Crombie asked to save pools

 In News

Toronto Star April 17, 2008 Kristin Rushowy  EDUCATION REPORTER

Toronto's public board is turning to former mayor David Crombie in the hope he can broker a deal to keep school pools afloat.

At a meeting last night, Toronto District School Board trustees agreed to ask Crombie to convene a meeting with federal, provincial, city and board representatives to secure long-term funding to keep the pools open.

Crombie is head of the school board's arm's-length Toronto Land Corp., which manages and sells board properties. He could not be reached for comment last night.

Without funding, the board has already decided to shut 23 pools this June, saving $4 million. Trustees also voted last night to give 32 swim instructors layoff notices.

A motion to reopen the pool closing debate failed.

"All parties have become rigid," said trustee Bruce Davis, who proposed Crombie, along with trustee Sheila Ward. Crombie may be able to develop new options, he added. "He was mayor when many of these pools were built."

Trustee Gerri Gershon welcomed the move, saying "a fresh set of eyes" might just be what's needed to solve the problem.

Trustee Josh Matlow said the board is sending Crombie to the table when it has already made decisions about the future of the pools.

"It is not going to the table in good faith," he said. Not reopening the pool debate "is a slap in the face to parents, students and residents who expect us to be leaders."

Pool supporters vowed last night to keep up the fight, despite the swim staff layoffs.

"It's really stupid," said 17-year-old Catherine Smith of North Toronto Secondary. "Swimming is such an important part of school and everyone is always telling us to exercise, exercise, exercise."

She said she worries about the future of swim teams if there aren't as many pools. "It's not over yet," she said, adding she and other students are going to keep up the pressure on the board and province.

Trustees who voted to reopen the debate received applause from the public gallery, although there wasn't enough support to do so.

About 50 supporters held a rally outside board headquarters on Yonge St., north of Sheppard Ave., waving placards and receiving honks of support from motorists.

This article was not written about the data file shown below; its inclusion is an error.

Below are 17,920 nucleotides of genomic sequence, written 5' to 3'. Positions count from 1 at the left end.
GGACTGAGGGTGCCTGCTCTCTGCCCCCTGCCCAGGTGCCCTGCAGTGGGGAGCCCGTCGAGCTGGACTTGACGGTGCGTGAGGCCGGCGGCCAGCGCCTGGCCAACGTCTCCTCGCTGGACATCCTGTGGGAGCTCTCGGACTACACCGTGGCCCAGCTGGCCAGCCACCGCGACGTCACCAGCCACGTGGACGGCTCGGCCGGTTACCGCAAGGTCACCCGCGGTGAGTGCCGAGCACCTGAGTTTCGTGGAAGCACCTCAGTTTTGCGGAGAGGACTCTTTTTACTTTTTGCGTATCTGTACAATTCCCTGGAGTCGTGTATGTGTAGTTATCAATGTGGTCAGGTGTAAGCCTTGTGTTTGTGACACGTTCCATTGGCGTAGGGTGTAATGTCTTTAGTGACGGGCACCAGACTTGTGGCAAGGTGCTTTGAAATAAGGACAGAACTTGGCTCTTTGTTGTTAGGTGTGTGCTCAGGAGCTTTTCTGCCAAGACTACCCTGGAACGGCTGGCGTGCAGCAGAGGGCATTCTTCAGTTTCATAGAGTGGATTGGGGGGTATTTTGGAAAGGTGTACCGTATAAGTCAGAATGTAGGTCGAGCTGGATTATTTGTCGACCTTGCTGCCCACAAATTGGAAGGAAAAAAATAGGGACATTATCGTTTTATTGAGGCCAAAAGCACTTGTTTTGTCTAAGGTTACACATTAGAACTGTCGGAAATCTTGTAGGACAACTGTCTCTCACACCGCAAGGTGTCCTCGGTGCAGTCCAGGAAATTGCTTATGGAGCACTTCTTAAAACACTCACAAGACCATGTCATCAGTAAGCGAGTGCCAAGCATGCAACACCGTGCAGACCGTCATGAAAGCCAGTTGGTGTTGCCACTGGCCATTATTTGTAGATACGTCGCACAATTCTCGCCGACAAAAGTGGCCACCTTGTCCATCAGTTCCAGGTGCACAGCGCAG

Trustee Cathy Dandy said some information about the pools from board staff is inaccurate and she has been fighting to get it corrected.

Five pools in her ward are affected and she said their usage rates are much higher than those stated by the board. Schools such as Riverdale Collegiate, which runs a "fabulous swim program," won't be able to run a proper physical education program without a pool.

Trustee Howard Goodman said if funds are found for the pools, the aquatic staff could be rehired, but it was necessary to get the layoff notices out now.

School pools have been on the chopping block many times since the province took away boards' taxation powers and refused to provide additional funding for them.

But this time, with both the province and city firm that no additional financial help will come for the pools, trustees decided they are a cost the board can no longer bear.

The board plans to close 39 pools in the next two years. It has been siphoning funds from other areas to fund them.

Premier Dalton McGuinty has said the Toronto board must make some "difficult decisions" when it comes to pools.

"This government is turning into the Tories," said trustee Maria Rodrigues, referring to the funding issues the board first faced under the Mike Harris Conservatives and continues to grapple with. "There is no difference."

– With files from Rob Ferguson

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